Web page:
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Circulation. 1992 Apr;85(4):1337-46.

Radiofrequency catheter ablation of accessory atrioventricular connections in 250 patients. Abbreviated therapeutic approach to Wolff-Parkinson-White syndrome.

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University of Michigan Medical Center, Division of Cardiology, Ann Arbor 48109-0022.



The purpose of this study was to report the results and complications of radiofrequency catheter ablation of accessory atrioventricular (AV) connections by using an abbreviated approach aimed at minimizing the duration of the procedure.


Two hundred fifty consecutive patients with the Wolff-Parkinson-White syndrome or paroxysmal supraventricular tachycardia involving a concealed accessory AV connection underwent catheter ablation with the use of radiofrequency current. In 179 of the 250 patients, catheter ablation was performed at the time of an initial electrophysiology test. Two hundred thirty-five patients had one accessory AV connection and 15 patients had two or more. One hundred eighty-three accessory AV connections were manifest and 84 were concealed. One hundred sixty-one were were located in the free wall of the left ventricle, 47 were in the right free wall, 44 were posteroseptal, 10 were anteroseptal, and five were intermediate test, and the ablation procedure was recorded for each patient, as was the total duration of fluoroscopy. A follow-up electrophysiology test was performed 2-3 months after the ablation procedure. Ninety-four percent of patients had all accessory AV connections successfully ablated and remained free of symptomatic tachycardia during a mean follow-up of 10 +/- 4 months. Two hundred nineteen patients (88%) had all accessory AV connections ablated during the initial attempt at catheter ablation. Mean duration of the entire procedure was 134 +/- 75 minutes. Procedure duration was longest in patients with multiple accessory AV connections, shortest in patients with intermediate septal accessory AV connections, and similar in all other locations. A nonfatal complication occurred in nine patients (4%).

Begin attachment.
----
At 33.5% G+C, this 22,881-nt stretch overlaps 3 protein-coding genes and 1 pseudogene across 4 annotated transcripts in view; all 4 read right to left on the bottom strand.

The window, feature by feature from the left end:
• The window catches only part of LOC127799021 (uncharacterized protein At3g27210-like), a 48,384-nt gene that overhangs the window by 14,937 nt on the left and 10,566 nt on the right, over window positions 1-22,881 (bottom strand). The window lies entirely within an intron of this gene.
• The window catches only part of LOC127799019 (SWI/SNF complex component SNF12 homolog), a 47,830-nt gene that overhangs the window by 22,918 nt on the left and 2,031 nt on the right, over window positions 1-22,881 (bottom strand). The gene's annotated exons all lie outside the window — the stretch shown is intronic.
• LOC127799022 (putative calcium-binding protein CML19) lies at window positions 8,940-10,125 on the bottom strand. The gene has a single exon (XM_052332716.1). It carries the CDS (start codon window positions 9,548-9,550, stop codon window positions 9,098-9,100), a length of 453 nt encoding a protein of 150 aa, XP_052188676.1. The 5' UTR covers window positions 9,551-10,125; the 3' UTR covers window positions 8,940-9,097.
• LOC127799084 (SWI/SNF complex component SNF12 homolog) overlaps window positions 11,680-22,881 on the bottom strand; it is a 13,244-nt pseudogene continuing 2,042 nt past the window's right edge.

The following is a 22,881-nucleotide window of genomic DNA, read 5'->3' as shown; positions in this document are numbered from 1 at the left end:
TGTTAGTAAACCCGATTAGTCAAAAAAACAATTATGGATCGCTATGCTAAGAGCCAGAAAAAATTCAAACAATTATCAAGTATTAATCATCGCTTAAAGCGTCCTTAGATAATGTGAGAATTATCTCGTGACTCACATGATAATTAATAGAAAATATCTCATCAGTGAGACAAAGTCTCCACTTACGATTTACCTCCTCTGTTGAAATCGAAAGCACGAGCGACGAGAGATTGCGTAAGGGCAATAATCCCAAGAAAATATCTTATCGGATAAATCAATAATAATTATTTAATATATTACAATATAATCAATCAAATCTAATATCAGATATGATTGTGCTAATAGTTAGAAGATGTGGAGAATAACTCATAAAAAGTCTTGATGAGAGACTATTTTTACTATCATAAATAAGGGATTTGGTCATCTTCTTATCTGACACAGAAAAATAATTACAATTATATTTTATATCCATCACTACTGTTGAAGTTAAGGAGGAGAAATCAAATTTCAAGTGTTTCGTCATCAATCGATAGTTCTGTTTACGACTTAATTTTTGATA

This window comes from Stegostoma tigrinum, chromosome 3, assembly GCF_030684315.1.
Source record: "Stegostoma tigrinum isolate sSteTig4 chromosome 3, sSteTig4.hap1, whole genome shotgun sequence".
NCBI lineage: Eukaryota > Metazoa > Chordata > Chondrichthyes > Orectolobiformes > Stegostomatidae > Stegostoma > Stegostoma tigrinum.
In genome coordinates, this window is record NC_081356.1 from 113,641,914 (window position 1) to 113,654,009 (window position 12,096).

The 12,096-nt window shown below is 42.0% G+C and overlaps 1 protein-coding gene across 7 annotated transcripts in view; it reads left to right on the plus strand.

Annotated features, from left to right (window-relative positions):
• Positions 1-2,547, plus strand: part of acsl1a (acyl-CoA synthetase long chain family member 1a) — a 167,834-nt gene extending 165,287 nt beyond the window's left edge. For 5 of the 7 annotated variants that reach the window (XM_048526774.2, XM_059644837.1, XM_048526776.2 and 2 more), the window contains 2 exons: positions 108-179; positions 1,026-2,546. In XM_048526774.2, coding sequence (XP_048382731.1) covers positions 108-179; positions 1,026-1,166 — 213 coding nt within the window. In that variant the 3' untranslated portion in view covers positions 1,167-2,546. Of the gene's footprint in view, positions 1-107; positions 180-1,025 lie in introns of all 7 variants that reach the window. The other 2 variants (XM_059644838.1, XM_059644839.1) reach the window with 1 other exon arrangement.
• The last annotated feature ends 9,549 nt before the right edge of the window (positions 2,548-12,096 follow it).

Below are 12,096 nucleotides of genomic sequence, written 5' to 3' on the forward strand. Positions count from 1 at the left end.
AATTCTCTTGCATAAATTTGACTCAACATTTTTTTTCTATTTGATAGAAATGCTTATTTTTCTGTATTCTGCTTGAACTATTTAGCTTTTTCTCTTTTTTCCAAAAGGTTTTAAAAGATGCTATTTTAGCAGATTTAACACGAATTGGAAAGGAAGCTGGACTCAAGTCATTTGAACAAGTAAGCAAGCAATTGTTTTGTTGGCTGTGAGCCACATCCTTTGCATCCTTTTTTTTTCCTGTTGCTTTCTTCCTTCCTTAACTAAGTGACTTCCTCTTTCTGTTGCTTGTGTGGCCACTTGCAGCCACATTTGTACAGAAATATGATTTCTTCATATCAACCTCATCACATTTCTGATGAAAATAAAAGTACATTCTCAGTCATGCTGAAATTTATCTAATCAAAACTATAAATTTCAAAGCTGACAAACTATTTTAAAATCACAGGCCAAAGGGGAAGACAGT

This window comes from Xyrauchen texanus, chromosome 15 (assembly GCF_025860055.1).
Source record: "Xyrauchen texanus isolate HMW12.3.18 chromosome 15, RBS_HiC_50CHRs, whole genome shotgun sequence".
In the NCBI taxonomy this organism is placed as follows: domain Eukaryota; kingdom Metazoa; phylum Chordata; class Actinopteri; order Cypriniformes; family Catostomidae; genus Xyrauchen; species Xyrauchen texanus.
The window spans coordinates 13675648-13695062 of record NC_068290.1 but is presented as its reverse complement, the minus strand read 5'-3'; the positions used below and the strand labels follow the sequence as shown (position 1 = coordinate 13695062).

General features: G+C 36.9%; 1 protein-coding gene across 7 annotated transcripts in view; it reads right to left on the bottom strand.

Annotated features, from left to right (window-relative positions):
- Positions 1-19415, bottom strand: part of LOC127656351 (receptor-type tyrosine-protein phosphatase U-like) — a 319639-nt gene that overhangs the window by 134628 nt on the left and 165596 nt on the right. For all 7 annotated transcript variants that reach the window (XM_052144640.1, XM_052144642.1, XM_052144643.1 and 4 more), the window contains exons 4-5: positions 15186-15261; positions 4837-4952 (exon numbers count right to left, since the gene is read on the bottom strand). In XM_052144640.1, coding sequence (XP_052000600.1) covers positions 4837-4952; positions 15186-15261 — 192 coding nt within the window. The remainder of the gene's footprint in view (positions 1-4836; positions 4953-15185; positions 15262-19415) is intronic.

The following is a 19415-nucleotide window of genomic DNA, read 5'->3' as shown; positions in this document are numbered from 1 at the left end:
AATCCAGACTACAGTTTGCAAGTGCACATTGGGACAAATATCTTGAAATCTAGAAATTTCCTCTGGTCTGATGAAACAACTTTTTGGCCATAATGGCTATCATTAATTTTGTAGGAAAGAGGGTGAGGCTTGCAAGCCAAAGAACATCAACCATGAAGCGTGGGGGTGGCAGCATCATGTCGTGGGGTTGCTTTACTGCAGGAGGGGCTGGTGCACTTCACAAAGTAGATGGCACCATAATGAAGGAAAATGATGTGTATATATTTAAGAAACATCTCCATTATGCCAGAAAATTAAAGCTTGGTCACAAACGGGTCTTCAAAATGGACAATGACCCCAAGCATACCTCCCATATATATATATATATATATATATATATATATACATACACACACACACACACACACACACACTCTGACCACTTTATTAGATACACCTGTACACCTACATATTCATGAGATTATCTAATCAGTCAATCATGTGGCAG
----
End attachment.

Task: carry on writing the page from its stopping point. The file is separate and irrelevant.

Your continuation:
The results of this study indicate that catheter ablation of accessory AV connections with radiofrequency current can be performed safely and expeditiously in a majority of patients and confirm in a large series the feasibility of catheter ablation at the time of an initial diagnostic electrophysiology test. This abbreviated therapeutic approach avoids the need for electropharmacological testing, long-term antiarrhythmic drug therapy, and surgical therapy in the majority of patients with the Wolff-Parkinson-White syndrome or with symptomatic tachycardias involving accessory AV connections.

[Indexed for MEDLINE]

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